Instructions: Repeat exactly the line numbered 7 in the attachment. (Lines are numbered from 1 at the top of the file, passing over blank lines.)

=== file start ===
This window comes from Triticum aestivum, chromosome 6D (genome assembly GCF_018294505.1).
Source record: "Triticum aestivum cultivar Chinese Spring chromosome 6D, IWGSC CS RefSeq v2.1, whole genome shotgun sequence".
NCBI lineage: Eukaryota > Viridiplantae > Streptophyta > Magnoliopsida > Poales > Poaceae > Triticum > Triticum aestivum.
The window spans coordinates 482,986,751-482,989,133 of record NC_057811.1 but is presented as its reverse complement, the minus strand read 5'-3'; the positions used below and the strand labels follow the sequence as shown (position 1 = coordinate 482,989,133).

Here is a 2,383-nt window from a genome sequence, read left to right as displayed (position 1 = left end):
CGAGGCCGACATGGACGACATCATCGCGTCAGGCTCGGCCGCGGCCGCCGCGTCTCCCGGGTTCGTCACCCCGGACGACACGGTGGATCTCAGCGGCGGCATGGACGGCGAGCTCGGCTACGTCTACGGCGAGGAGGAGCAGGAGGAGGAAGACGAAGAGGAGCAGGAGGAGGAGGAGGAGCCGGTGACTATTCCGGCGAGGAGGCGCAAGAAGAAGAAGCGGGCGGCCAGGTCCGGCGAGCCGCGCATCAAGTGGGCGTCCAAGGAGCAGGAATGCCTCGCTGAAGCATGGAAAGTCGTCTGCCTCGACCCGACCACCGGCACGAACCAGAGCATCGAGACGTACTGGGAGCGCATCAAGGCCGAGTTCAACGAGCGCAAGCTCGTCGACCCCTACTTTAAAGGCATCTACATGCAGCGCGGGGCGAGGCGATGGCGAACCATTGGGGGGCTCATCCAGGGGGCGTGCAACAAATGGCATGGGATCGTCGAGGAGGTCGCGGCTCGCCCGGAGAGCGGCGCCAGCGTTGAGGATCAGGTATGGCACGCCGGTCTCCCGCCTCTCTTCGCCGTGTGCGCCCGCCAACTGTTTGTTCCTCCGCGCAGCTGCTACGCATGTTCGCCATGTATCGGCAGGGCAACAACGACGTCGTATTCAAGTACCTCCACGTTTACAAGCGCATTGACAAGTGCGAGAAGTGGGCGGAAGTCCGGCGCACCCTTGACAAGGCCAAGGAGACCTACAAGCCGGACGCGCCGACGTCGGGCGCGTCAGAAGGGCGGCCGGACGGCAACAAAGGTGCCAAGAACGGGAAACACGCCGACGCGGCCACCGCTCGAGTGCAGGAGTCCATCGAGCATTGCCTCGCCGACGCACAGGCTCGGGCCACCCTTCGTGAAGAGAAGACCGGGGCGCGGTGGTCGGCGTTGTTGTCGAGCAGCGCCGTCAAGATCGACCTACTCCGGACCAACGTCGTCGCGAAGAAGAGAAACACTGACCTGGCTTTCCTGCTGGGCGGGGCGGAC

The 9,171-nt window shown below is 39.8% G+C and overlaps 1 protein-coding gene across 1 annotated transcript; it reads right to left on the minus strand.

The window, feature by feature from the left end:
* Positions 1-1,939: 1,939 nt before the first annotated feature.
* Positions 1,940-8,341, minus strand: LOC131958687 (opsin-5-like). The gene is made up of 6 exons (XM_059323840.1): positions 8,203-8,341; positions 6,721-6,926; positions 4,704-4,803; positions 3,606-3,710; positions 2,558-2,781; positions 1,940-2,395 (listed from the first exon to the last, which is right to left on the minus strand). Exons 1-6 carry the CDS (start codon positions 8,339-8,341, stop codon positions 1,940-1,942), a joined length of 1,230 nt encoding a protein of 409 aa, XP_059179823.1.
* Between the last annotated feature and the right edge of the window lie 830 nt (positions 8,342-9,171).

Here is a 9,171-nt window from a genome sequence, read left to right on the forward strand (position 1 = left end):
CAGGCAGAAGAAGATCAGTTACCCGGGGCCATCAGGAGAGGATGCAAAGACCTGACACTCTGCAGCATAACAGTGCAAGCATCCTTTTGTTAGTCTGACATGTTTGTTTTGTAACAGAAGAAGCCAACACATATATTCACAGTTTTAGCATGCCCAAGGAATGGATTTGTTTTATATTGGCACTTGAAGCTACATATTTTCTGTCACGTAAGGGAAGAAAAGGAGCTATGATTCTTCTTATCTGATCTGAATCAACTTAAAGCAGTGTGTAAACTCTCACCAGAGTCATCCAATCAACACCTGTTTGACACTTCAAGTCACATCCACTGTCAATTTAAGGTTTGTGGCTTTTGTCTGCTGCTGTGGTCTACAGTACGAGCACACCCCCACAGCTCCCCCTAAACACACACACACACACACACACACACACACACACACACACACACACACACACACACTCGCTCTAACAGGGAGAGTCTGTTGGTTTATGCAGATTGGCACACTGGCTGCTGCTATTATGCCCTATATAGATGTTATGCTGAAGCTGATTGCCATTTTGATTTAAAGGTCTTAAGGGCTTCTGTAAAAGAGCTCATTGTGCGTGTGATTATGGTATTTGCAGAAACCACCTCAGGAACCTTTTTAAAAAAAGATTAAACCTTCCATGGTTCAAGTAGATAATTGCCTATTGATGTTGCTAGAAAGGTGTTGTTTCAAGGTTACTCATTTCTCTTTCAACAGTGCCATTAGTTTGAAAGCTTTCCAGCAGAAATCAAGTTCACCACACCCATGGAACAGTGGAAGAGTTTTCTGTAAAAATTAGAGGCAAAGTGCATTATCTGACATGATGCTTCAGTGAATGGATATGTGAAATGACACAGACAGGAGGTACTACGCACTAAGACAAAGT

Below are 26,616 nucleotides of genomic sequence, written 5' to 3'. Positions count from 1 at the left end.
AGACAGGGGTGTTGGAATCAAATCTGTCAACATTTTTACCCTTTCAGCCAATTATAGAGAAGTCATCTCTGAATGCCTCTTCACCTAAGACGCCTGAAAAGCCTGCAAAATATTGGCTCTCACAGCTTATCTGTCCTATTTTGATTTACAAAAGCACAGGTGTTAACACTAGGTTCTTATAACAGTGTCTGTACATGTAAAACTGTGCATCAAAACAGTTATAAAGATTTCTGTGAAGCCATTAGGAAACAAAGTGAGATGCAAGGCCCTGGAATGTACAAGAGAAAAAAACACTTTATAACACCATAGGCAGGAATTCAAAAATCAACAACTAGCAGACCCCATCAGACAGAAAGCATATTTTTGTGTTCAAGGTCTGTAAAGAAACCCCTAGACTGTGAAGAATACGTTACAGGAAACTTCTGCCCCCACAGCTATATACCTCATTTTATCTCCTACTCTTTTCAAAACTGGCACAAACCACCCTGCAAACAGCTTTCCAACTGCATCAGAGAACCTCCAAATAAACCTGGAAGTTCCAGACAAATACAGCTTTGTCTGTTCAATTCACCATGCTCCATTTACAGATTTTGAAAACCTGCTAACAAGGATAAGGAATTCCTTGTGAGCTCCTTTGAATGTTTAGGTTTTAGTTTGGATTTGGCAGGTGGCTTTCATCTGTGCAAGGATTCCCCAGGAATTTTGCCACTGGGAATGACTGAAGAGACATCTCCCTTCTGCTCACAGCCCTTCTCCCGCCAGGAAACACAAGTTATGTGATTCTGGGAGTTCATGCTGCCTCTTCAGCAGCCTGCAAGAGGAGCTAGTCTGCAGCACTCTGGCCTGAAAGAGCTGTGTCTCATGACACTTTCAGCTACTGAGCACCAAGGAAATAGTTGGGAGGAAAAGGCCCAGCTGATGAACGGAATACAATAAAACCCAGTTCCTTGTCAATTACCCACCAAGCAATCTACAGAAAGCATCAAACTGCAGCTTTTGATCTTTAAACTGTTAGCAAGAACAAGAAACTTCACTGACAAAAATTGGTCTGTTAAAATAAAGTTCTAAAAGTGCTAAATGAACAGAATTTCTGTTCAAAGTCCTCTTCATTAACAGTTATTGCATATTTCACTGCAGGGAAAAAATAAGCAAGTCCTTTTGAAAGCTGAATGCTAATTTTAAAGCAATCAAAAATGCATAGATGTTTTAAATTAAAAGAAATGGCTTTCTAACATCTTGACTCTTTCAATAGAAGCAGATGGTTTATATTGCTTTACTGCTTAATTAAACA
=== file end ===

The 9,171-nt window shown below is 39.8% G+C and overlaps 1 protein-coding gene across 1 annotated transcript; it reads right to left on the minus strand.